Official Husker Locker Blog
2008 Oct 05
The Tigers won on the third play of the game, when quarterback Chase Daniel stared down a patented Bo Pelini blitz, tossed a short slant to receiver Jeremy Maclin, and watched Maclin do his best Johnny Rodgers impression in bolting 58 yards for a touchdown. Yeah, the Cornhuskers answered the score and hung around for another quarter, but Daniel-to-Maclin had the effect of that first Mike Tyson uppercut: You might get up, but it stings until you finally go down for the count.
And boy, did Nebraska ever go down. Good night. Good luck winning six games.
Take whatever positives you wish out of this debacle. I would suggest that, if you take anything, it’s some scissors to cut the game out of your poster on the wall. It was eerily similar to the beating USC handed the Huskers in 2007, only worse. The Trojans simply packed it in after getting a comfortable lead. The arrogant (and secretly insecure) Tigers did not.
This was a mess, a meltdown. If head coach Pelini had any illusions that his team could “win now” in 2008…well, he doesn’t. His post-game comments – although more emotional than substantive – suggest that he’s aware that if the Huskers play like this too often, there is one game they can truly expect to win, and that’s the Barrel Bowl against Kansas State.
“I've never quit anything in my life,” Pelini said. “I'm a fighter. We're going to come out fighting. I think that we have character in our locker room.”
Oh, yes, the Huskers have character. They have heart. They surely want to win, which is a minor improvement over the 2007 squad. But desire and a quarter won’t buy you any more than a gumball if you don’t have composure, confidence and focus. Missouri once lacked it, until Daniel showed up with that pudgy frame of his and transformed a program. NU is currently looking for it.
Nebraska’s safeties lost Maclin on the third play. Quarterback Joe Ganz got too aggressive on a third-and-long and threw a Pick Six. The Huskers’ offensive line couldn’t run block or pass block. Can you imagine if Sam Keller, and not Ganz, had been the QB last night? The Huskers simply would not have scored.
Pelini’s defense – using three linemen and a rover of sorts, usually end Pierre Allen, the one linebackers coach Mike Ekeler was so “jacked” about – seemed to have absolutely no plan to stop the run. Derrick Washington busted free for a decent gain on his second run of the night and never seemed too harassed. The Huskers couldn’t tackle him, either.
Against the pass, it might have been more effective if Mizzou hadn’t so committed to its no huddle. Daniel, you maybe noticed, messed around a lot less Saturday with the fake snaps, the touching of linemen’s rumps, the chatter between him and his receivers. The Tigers wisely cut all that down and hustled. More than once, I glanced at the television and saw an NU assistant flashing its trademark defensive card just seconds before Daniel took the snap. Nebraska often looked disorganized and confused.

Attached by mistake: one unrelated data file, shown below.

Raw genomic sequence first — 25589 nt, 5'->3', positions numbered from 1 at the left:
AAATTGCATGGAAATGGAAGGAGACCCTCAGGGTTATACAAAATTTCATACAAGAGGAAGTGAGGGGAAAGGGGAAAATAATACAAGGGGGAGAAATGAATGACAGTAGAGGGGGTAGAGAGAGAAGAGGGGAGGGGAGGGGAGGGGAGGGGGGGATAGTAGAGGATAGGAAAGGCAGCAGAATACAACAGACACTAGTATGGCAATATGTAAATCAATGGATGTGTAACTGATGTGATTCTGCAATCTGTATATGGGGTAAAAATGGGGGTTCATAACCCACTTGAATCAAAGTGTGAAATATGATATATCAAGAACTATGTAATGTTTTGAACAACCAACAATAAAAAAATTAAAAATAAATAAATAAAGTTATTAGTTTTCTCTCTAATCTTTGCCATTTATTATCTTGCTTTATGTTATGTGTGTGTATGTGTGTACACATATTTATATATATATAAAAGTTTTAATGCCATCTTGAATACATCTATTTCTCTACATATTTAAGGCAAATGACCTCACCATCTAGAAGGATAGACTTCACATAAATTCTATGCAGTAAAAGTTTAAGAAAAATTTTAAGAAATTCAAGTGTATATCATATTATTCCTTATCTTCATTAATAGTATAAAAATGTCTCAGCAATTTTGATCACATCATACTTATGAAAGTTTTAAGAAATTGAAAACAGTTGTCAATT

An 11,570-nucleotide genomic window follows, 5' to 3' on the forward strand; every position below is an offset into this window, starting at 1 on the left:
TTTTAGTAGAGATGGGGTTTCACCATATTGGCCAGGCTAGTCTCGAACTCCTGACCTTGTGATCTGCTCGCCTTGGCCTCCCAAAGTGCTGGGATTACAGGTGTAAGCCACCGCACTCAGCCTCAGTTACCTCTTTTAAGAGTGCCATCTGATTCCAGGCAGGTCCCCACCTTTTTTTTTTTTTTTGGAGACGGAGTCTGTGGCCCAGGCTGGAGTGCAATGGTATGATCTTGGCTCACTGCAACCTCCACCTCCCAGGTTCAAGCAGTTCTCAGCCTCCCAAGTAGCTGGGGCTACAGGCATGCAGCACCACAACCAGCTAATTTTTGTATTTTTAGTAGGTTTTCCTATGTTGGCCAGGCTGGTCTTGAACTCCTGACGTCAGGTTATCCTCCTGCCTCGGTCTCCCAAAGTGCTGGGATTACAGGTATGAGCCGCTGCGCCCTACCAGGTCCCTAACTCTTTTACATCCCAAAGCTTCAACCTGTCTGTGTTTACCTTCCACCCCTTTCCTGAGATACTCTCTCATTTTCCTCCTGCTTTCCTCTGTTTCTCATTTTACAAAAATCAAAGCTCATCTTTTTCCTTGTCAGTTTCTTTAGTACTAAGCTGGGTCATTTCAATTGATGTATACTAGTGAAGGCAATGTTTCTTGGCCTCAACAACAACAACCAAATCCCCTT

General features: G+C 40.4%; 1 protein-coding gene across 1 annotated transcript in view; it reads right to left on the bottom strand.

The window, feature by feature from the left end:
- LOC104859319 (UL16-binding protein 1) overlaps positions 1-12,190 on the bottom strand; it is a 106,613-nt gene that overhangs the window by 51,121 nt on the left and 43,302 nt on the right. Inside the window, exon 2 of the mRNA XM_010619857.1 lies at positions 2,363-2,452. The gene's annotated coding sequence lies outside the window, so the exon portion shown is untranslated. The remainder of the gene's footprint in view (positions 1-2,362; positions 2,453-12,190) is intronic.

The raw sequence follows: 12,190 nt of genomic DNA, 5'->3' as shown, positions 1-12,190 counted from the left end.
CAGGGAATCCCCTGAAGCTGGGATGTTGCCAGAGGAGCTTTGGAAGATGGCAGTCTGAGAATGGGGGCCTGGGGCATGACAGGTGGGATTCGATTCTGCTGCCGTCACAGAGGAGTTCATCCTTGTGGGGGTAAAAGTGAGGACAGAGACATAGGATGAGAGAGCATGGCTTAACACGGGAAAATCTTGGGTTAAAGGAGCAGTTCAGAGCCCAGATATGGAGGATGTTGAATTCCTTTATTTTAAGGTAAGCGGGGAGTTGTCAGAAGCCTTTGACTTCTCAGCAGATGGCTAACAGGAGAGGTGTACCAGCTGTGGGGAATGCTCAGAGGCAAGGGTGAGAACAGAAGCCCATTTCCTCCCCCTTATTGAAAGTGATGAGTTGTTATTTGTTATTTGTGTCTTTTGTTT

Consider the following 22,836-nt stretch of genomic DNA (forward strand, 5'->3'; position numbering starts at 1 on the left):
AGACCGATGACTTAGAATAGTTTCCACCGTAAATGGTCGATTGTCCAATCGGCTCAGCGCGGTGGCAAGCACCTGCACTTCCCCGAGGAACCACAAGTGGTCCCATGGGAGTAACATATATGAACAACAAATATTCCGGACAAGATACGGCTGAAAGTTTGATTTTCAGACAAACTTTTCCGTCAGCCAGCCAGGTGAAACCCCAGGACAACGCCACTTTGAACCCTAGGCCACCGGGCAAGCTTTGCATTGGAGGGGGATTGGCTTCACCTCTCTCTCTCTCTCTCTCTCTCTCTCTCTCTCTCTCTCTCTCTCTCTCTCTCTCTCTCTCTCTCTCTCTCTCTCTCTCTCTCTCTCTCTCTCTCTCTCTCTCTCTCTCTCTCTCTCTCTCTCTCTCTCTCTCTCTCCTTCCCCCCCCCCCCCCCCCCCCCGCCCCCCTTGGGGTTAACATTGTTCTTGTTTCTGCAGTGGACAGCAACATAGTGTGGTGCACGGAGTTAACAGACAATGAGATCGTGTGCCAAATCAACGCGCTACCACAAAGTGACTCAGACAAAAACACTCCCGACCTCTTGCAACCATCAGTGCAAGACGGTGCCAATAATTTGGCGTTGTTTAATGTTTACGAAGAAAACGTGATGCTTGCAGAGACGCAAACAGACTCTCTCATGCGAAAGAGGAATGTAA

It’s long been said that a base defense, against Missouri’s spread, is a recipe for disaster. Maybe it is. But Nebraska’s been pretty good out of its nickel base, especially against the run.
But worst of it was the penalties. Fourteen of them. Several were costly.
Full disclosure: I hate chippy games. They annoy me immensely. So do chippy teams like Missouri. The Tigers are a bunch of yappers, that was obvious, and because they’re very good they get away with it. Daniel never shuts up. Safety William Moore and linebacker Sean Witherspoon never shut up. They’re outgoing, cocky guys, and they don’t mind showing it. But they, along with a few other Missouri players, got way under Nebraska’s skin Saturday night.
“People were kinda getting frustrated at the end, and little personal fouls started to kick in,” Allen said. “That’s just the fight in us. We’re always gonna fight. A little personal foul here and there, it comes with the game.”
It sounds worse than Allen meant it, but no personal foul is little.
In two games, we’ve seen four of them, and a number of borderline moments, one involving safety Major Culbert and Maclin, that darn well could have been called. Attitude is good and aggression feels great, but the Huskers aren’t being smart enough about when and how to take their shots. It’s a fine line, of course, but Missouri walks it. The Huskers are not.
Daniel said Nebraska was one of the dirtiest teams he had played. Now, that’s Chase Daniel talking, of course, and his mouth sometimes writes checks that even his considerable talents can’t cash. But when Daniel says a player spit on him during pregame? That’s way beneath the spirit of the fans and the program. In a pile, yeah things happen. In pregame? Yuck.Hey, how are ya, here’s some saliva. If it’s true, hopefully Pelini, who believes in accountability, locates that player and disciplines accordingly. Spitting is intolerable.
So was this performance. Clean it up, Huskers. Texas Tech won’t take any breaks.
“We better rebound fast,” Ganz said. “Otherwise we’re gonna get killed again next week. We’d better rebound faster than we ever have before.”
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